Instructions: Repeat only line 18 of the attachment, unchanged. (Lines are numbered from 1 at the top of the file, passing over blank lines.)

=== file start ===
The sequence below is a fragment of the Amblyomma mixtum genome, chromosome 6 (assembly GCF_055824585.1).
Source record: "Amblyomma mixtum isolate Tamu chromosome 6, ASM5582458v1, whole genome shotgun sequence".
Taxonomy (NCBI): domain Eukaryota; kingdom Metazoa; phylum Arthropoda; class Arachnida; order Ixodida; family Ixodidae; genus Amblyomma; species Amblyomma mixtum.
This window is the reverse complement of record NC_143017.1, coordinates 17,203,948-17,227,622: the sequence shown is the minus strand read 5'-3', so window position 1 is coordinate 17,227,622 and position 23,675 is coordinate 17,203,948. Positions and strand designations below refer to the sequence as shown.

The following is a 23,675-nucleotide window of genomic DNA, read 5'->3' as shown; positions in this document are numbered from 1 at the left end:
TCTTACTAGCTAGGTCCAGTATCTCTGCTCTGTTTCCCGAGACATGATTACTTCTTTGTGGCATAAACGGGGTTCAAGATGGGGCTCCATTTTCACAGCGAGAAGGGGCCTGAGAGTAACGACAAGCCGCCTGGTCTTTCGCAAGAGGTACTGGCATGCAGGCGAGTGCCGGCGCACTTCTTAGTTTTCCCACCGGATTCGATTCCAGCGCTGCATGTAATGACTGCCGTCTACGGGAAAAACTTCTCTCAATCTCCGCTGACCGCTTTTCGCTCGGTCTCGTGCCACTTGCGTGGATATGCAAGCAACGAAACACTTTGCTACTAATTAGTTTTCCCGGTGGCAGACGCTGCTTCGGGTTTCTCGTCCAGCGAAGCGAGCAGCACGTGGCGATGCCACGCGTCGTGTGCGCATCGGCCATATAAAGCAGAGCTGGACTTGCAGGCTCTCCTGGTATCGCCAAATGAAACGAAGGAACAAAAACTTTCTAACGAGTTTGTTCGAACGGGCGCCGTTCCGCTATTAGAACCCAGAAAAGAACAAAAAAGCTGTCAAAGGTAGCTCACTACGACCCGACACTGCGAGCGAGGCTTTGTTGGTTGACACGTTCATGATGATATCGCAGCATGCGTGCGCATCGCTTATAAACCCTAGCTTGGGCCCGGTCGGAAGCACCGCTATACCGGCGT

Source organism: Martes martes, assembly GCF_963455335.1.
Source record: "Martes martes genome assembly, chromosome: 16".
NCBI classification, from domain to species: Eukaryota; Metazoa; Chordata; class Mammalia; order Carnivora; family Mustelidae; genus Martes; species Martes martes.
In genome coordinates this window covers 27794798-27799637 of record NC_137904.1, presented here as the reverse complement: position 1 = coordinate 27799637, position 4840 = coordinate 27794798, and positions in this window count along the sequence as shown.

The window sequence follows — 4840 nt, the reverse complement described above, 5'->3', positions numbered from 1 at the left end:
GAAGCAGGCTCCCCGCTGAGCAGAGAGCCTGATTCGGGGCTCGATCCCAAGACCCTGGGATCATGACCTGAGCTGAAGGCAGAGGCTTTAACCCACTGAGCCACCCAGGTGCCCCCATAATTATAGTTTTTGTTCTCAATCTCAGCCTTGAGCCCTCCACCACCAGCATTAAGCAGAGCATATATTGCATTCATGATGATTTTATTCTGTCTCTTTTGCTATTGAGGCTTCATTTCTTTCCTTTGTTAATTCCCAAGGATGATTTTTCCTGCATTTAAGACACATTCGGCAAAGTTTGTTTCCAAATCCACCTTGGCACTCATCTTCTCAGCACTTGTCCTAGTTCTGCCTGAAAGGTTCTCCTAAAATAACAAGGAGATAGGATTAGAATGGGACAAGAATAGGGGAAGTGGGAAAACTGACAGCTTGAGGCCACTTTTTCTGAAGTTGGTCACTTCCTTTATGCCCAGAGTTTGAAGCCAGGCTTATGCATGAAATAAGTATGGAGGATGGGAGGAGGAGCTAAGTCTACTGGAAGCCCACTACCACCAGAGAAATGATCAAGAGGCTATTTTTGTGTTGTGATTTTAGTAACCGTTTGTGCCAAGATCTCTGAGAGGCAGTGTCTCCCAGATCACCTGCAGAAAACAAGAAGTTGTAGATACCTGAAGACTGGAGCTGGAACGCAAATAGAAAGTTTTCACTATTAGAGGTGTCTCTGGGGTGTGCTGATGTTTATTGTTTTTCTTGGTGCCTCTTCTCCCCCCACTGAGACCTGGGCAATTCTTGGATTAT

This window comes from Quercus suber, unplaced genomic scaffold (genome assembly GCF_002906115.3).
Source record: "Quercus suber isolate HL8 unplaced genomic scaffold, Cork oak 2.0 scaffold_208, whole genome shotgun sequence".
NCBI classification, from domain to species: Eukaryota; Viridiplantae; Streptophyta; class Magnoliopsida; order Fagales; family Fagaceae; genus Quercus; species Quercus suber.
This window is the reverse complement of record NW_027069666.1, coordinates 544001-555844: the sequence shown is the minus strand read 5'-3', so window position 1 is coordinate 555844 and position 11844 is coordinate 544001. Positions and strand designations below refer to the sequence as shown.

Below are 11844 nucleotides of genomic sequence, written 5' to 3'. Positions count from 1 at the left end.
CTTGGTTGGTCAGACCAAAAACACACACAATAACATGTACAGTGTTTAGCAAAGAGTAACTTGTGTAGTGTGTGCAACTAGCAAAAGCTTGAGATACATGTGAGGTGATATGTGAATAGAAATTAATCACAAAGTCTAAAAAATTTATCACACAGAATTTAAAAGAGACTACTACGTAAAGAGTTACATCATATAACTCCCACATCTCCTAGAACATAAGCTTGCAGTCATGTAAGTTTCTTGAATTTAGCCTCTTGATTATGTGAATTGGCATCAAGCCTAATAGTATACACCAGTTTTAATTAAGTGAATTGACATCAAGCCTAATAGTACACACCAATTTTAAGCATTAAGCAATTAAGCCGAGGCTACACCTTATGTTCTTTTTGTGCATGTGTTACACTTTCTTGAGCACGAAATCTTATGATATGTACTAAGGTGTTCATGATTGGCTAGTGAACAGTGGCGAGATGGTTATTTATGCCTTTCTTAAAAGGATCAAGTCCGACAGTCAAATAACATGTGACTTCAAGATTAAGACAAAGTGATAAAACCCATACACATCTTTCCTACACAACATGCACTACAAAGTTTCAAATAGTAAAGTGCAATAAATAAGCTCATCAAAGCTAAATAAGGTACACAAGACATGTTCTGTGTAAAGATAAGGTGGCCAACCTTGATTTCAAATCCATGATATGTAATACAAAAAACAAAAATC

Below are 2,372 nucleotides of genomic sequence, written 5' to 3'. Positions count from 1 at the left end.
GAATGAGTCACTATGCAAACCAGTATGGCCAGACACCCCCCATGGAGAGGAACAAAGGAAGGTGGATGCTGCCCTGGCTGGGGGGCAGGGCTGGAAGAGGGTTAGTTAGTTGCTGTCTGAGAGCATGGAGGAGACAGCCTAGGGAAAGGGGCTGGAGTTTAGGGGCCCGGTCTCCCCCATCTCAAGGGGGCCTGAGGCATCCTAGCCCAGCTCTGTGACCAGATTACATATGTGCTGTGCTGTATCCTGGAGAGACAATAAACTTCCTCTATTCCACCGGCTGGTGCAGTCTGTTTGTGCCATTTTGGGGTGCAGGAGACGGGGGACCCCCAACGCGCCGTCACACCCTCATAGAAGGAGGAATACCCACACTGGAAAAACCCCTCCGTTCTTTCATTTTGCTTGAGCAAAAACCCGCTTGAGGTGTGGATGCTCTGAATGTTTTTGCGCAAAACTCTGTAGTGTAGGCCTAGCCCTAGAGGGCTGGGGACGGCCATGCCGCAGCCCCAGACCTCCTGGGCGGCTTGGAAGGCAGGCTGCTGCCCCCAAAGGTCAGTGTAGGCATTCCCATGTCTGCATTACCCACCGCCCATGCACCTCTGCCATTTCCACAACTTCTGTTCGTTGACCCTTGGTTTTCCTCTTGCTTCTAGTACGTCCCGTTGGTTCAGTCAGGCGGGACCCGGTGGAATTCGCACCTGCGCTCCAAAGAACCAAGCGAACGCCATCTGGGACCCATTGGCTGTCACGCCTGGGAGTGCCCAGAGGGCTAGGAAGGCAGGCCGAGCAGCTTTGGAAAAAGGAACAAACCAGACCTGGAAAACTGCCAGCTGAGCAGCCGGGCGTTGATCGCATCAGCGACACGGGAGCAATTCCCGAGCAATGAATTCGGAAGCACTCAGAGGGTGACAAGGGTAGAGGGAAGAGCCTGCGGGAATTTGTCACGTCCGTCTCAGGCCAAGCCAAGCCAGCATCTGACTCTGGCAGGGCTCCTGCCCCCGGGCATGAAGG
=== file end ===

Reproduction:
CTTGGTTGGTCAGACCAAAAACACACACAATAACATGTACAGTGTTTAGCAAAGAGTAACTTGTGTAGTGTGTGCAACTAGCAAAAGCTTGAGATACATGTGAGGTGATATGTGAATAGAAATTAATCACAAAGTCTAAAAAATTTATCACACAGAATTTAAAAGAGACTACTACGTAAAGAGTTACATCATATAACTCCCACATCTCCTAGAACATAAGCTTGCAGTCATGTAAGTTTCTTGAATTTAGCCTCTTGATTATGTGAATTGGCATCAAGCCTAATAGTATACACCAGTTTTAATTAAGTGAATTGACATCAAGCCTAATAGTACACACCAATTTTAAGCATTAAGCAATTAAGCCGAGGCTACACCTTATGTTCTTTTTGTGCATGTGTTACACTTTCTTGAGCACGAAATCTTATGATATGTACTAAGGTGTTCATGATTGGCTAGTGAACAGTGGCGAGATGGTTATTTATGCCTTTCTTAAAAGGATCAAGTCCGACAGTCAAATAACATGTGACTTCAAGATTAAGACAAAGTGATAAAACCCATACACATCTTTCCTACACAACATGCACTACAAAGTTTCAAATAGTAAAGTGCAATAAATAAGCTCATCAAAGCTAAATAAGGTACACAAGACATGTTCTGTGTAAAGATAAGGTGGCCAACCTTGATTTCAAATCCATGATATGTAATACAAAAAACAAAAATC